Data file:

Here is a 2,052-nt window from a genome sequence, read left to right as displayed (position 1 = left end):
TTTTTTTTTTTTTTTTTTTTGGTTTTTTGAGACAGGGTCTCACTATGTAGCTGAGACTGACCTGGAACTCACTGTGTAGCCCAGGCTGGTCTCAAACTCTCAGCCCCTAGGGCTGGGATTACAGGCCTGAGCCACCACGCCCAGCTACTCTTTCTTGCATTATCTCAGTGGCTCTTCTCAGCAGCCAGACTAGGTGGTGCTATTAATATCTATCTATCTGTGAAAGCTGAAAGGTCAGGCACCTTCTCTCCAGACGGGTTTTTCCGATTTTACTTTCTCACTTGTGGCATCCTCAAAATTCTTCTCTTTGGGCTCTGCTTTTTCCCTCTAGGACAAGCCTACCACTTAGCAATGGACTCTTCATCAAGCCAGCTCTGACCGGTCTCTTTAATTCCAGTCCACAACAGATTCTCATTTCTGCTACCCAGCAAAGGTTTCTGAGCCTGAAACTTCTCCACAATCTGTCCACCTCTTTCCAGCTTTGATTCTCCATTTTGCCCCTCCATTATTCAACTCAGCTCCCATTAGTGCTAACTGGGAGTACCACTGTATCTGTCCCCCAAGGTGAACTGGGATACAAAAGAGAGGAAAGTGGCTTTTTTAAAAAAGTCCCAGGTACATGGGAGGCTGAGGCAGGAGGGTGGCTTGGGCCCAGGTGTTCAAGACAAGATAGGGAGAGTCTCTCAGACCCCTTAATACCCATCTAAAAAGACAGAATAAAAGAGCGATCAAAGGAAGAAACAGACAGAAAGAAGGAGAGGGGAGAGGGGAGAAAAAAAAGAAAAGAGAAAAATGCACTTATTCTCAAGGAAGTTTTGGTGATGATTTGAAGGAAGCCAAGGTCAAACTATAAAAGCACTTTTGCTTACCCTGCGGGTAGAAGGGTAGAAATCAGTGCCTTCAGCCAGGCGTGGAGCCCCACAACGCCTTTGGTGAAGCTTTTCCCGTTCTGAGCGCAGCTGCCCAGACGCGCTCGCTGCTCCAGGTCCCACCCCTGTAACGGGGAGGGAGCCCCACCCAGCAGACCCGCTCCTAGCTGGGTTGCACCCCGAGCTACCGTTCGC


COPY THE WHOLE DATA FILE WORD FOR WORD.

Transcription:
Here is a 2,052-nt window from a genome sequence, read left to right as displayed (position 1 = left end):
TTTTTTTTTTTTTTTTTTTTGGTTTTTTGAGACAGGGTCTCACTATGTAGCTGAGACTGACCTGGAACTCACTGTGTAGCCCAGGCTGGTCTCAAACTCTCAGCCCCTAGGGCTGGGATTACAGGCCTGAGCCACCACGCCCAGCTACTCTTTCTTGCATTATCTCAGTGGCTCTTCTCAGCAGCCAGACTAGGTGGTGCTATTAATATCTATCTATCTGTGAAAGCTGAAAGGTCAGGCACCTTCTCTCCAGACGGGTTTTTCCGATTTTACTTTCTCACTTGTGGCATCCTCAAAATTCTTCTCTTTGGGCTCTGCTTTTTCCCTCTAGGACAAGCCTACCACTTAGCAATGGACTCTTCATCAAGCCAGCTCTGACCGGTCTCTTTAATTCCAGTCCACAACAGATTCTCATTTCTGCTACCCAGCAAAGGTTTCTGAGCCTGAAACTTCTCCACAATCTGTCCACCTCTTTCCAGCTTTGATTCTCCATTTTGCCCCTCCATTATTCAACTCAGCTCCCATTAGTGCTAACTGGGAGTACCACTGTATCTGTCCCCCAAGGTGAACTGGGATACAAAAGAGAGGAAAGTGGCTTTTTTAAAAAAGTCCCAGGTACATGGGAGGCTGAGGCAGGAGGGTGGCTTGGGCCCAGGTGTTCAAGACAAGATAGGGAGAGTCTCTCAGACCCCTTAATACCCATCTAAAAAGACAGAATAAAAGAGCGATCAAAGGAAGAAACAGACAGAAAGAAGGAGAGGGGAGAGGGGAGAAAAAAAAGAAAAGAGAAAAATGCACTTATTCTCAAGGAAGTTTTGGTGATGATTTGAAGGAAGCCAAGGTCAAACTATAAAAGCACTTTTGCTTACCCTGCGGGTAGAAGGGTAGAAATCAGTGCCTTCAGCCAGGCGTGGAGCCCCACAACGCCTTTGGTGAAGCTTTTCCCGTTCTGAGCGCAGCTGCCCAGACGCGCTCGCTGCTCCAGGTCCCACCCCTGTAACGGGGAGGGAGCCCCACCCAGCAGACCCGCTCCTAGCTGGGTTGCACCCCGAGCTACCGTTCGC